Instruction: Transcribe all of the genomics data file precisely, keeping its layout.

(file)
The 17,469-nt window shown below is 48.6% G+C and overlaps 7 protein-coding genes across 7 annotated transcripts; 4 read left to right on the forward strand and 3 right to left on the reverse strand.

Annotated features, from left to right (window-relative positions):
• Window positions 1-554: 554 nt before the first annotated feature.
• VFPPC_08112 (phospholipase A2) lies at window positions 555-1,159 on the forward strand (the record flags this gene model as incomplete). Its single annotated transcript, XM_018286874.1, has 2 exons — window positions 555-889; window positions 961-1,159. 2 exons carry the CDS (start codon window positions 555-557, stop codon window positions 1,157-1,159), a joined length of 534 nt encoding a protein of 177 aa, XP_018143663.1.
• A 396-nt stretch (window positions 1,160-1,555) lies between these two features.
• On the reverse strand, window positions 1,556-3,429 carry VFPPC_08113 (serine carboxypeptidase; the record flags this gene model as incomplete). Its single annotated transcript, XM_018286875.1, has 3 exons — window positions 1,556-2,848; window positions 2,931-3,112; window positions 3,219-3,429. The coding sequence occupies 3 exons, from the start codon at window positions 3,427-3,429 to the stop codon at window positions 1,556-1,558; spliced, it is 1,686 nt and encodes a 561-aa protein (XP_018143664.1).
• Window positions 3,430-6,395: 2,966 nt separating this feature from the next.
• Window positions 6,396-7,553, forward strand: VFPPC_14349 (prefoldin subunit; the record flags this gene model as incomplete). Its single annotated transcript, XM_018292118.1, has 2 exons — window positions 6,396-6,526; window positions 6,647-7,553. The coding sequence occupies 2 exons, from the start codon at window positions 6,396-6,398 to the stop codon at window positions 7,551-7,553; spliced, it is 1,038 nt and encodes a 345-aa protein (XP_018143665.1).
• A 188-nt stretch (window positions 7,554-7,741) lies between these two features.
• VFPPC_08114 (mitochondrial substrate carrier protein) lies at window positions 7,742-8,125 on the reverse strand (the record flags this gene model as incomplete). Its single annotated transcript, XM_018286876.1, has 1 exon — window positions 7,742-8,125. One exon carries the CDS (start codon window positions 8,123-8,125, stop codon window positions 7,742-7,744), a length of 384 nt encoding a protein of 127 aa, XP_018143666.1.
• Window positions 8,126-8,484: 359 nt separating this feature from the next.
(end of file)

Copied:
The 17,469-nt window shown below is 48.6% G+C and overlaps 7 protein-coding genes across 7 annotated transcripts; 4 read left to right on the forward strand and 3 right to left on the reverse strand.

Annotated features, from left to right (window-relative positions):
• Window positions 1-554: 554 nt before the first annotated feature.
• VFPPC_08112 (phospholipase A2) lies at window positions 555-1,159 on the forward strand (the record flags this gene model as incomplete). Its single annotated transcript, XM_018286874.1, has 2 exons — window positions 555-889; window positions 961-1,159. 2 exons carry the CDS (start codon window positions 555-557, stop codon window positions 1,157-1,159), a joined length of 534 nt encoding a protein of 177 aa, XP_018143663.1.
• A 396-nt stretch (window positions 1,160-1,555) lies between these two features.
• On the reverse strand, window positions 1,556-3,429 carry VFPPC_08113 (serine carboxypeptidase; the record flags this gene model as incomplete). Its single annotated transcript, XM_018286875.1, has 3 exons — window positions 1,556-2,848; window positions 2,931-3,112; window positions 3,219-3,429. The coding sequence occupies 3 exons, from the start codon at window positions 3,427-3,429 to the stop codon at window positions 1,556-1,558; spliced, it is 1,686 nt and encodes a 561-aa protein (XP_018143664.1).
• Window positions 3,430-6,395: 2,966 nt separating this feature from the next.
• Window positions 6,396-7,553, forward strand: VFPPC_14349 (prefoldin subunit; the record flags this gene model as incomplete). Its single annotated transcript, XM_018292118.1, has 2 exons — window positions 6,396-6,526; window positions 6,647-7,553. The coding sequence occupies 2 exons, from the start codon at window positions 6,396-6,398 to the stop codon at window positions 7,551-7,553; spliced, it is 1,038 nt and encodes a 345-aa protein (XP_018143665.1).
• A 188-nt stretch (window positions 7,554-7,741) lies between these two features.
• VFPPC_08114 (mitochondrial substrate carrier protein) lies at window positions 7,742-8,125 on the reverse strand (the record flags this gene model as incomplete). Its single annotated transcript, XM_018286876.1, has 1 exon — window positions 7,742-8,125. One exon carries the CDS (start codon window positions 8,123-8,125, stop codon window positions 7,742-7,744), a length of 384 nt encoding a protein of 127 aa, XP_018143666.1.
• Window positions 8,126-8,484: 359 nt separating this feature from the next.